You Are Whose Interests You Serve
Years ago, I made a similar point on Twitter, in reaction to a number of tweets I saw from right-wing media critic Stephen Miller.
Miller was responding to Bulwark writer Mona Charen’s description of him as a Trump supporter. I waded in to say that the utterance “I’m not a Trump supporter” is something a person like Miller says when he wants to continue serving the Trump movement’s interests with literally every tweet he composes … without incurring the guilt-inducing opprobrium of actually being pegged a Trump supporter.
Miller defended himself by saying he didn’t vote for Trump in 2016 and wouldn’t vote for him in 2020. But how does what Miller does in a private booth on Election Day alleviate the unending stream of anti-anti-Trump messaging that is his Twitter account?
When someone like Miller essentially says, “Wait, how can I be a Trump supporter when he’s not even my preferred candidate?”, they are equivocating over the term “support.” There are two possible uses in play here: being a Trump supporter can mean (1) voting for him, or (2) serving his interests. The first, in this context, is obfuscatory—who you pulled the lever for on Election Day doesn’t necessarily have any impact on your discourse output. It’s the second meaning of “Trump support” that matters here. Whose interests is a commentator’s content is exclusively, or near-exclusively, serving? That’s the relevant question.
When we use discourse labels like “Trump supporter” or “right-winger” or “liberal” (or whatever other label) for prominent individuals in the takes ecosystem, that label is not indexed to that person’s electoral preference. Rather, it’s indexed to their words and actions in the discourse. That’s the only relevant metric.
I then offered a simple thought experiment to sharpen the point: If God were to switch out the Stephen Miller we know for a Stephen Miller who is exactly the same but is also a Trump supporter, how would he behave any differently than he does now?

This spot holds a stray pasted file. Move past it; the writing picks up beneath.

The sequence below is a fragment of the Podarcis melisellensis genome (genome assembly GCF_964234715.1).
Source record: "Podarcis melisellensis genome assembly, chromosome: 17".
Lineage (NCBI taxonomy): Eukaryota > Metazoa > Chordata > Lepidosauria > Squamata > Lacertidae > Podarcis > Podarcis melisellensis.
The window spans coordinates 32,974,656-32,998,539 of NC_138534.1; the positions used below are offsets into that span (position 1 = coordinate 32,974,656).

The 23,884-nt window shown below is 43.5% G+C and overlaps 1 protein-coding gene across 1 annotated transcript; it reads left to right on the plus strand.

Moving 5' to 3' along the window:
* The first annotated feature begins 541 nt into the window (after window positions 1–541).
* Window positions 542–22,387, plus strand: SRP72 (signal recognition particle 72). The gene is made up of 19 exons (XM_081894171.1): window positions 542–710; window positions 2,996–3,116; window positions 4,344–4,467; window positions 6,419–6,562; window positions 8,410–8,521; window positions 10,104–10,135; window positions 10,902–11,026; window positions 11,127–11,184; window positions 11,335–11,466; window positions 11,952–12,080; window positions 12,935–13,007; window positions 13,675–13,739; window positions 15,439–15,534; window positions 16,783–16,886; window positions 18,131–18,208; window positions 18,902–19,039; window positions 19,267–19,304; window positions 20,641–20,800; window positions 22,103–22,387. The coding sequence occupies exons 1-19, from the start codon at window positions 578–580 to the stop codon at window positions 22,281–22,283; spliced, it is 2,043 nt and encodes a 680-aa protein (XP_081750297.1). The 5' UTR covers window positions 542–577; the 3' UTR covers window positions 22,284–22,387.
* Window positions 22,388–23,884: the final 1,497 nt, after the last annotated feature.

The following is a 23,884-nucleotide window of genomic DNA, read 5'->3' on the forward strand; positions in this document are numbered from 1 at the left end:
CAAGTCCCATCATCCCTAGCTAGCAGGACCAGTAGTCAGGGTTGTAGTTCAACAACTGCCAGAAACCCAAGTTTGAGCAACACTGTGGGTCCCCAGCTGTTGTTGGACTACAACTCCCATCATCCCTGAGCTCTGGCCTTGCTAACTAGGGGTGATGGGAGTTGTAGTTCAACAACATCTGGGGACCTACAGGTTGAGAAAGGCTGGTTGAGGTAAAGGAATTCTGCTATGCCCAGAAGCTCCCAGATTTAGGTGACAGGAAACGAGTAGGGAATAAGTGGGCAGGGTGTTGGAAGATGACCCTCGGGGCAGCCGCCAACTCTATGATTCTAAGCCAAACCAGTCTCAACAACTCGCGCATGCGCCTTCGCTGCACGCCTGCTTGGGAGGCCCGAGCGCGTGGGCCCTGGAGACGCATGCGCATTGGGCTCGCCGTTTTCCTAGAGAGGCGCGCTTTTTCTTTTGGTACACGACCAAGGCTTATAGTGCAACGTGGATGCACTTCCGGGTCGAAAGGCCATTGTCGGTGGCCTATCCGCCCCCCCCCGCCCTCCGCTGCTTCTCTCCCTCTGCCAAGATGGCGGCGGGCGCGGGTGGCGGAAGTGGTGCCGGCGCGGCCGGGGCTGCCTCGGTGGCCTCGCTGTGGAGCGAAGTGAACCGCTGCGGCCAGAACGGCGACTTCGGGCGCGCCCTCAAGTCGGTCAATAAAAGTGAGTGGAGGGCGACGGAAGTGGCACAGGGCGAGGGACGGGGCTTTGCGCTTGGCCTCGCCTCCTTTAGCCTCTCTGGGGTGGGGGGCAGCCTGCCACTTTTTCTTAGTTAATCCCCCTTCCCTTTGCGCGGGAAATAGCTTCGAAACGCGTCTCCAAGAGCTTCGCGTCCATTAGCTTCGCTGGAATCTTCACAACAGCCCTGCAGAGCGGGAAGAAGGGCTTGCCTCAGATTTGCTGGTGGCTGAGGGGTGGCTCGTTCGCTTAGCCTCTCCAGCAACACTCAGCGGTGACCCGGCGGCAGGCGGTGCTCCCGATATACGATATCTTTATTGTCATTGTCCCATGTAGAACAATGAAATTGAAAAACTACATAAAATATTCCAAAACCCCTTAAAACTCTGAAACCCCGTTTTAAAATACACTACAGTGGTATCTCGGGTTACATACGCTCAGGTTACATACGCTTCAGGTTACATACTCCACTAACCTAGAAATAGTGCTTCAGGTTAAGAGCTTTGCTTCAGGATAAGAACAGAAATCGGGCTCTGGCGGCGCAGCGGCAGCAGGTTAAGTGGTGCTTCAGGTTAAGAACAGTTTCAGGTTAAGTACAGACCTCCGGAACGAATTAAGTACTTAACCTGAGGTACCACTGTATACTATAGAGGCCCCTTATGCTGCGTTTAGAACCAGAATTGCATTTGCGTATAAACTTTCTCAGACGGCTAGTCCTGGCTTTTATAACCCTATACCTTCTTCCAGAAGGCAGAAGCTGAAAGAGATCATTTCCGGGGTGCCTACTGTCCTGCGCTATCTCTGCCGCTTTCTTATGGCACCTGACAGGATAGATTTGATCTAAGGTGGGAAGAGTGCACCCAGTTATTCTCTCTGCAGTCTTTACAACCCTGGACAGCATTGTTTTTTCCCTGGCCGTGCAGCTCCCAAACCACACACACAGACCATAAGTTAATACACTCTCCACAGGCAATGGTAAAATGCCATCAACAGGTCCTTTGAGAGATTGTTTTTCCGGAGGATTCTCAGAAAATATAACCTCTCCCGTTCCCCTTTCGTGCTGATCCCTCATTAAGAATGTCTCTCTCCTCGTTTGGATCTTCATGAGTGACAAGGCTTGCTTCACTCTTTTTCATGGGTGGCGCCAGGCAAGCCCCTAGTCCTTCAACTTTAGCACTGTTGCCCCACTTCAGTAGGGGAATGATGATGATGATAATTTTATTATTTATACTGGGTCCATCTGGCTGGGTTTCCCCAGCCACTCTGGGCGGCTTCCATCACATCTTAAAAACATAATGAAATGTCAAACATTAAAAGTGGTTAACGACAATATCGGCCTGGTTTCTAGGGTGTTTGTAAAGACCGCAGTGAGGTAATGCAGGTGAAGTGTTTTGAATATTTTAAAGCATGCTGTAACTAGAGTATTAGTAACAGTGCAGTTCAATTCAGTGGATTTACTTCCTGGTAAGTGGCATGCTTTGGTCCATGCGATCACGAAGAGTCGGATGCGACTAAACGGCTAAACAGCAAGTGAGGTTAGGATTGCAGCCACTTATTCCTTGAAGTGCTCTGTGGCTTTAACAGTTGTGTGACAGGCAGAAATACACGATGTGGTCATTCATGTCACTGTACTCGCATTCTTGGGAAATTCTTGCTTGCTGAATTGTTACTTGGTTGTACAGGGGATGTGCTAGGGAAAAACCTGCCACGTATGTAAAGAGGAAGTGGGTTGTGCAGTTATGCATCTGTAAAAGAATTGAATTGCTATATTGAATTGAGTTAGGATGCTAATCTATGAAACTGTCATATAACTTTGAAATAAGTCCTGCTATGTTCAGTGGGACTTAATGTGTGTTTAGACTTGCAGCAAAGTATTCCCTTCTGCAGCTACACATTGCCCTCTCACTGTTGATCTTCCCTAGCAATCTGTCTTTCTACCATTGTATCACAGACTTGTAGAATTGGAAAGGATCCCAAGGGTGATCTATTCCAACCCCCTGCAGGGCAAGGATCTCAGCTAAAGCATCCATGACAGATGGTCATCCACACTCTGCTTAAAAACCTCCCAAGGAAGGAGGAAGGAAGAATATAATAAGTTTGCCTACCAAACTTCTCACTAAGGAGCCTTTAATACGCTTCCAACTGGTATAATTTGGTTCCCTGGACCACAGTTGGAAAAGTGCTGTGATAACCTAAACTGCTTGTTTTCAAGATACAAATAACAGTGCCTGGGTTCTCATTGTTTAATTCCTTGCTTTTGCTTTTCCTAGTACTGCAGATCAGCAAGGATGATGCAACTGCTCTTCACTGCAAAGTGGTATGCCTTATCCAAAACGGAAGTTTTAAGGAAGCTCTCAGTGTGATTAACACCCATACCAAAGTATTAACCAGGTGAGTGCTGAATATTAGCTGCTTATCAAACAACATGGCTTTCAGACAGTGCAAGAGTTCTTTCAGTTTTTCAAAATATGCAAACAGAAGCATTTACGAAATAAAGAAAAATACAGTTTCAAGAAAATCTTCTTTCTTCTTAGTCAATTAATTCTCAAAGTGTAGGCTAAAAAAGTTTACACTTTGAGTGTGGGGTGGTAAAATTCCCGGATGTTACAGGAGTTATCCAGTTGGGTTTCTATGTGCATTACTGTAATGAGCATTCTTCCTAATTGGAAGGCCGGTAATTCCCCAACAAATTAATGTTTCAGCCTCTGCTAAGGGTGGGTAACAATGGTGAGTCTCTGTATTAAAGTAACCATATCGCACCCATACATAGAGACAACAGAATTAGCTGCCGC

If your answer is: “Well, the replacement Miller votes for Trump whereas the one in our world doesn’t” … that response doesn’t fly since, from our perspective, there would be no identifiable difference. When you devote nearly 100 percent of your public output to beating back Trump’s critics, you should forfeit your ability to reputationally deflect the negative effects of running interference for the MAGA movement.
Now, Tucker is fake in a way Miller isn’t—but there’s an error there either way, an error present in both cases. It’s just that Tucker’s error is deceiving people into thinking he likes Trump, and Miller’s error is deceiving himself about what his daily output amounts to.
Although I give Miller more credit today than I did when I wrote those tweets long ago, it’s hard to deny that they’re both serving Trump’s interests. That’s just what it means to devote all of your energies to criticizing right-wing moderates, centrists, and everyone left of center at a time when the beneficiary of all these criticisms is Trump.
It’s usually fine to allow people to define themselves, to situate themselves within the arena of political commentary, but not when it’s obvious that they have a reputational interest in obscuring their real position. In other words, we shouldn’t automatically rubberstamp a commentator’s self-conception, because there’s a clear disincentive for them to label themselves accurately if doing so carries with it a socially discrediting element.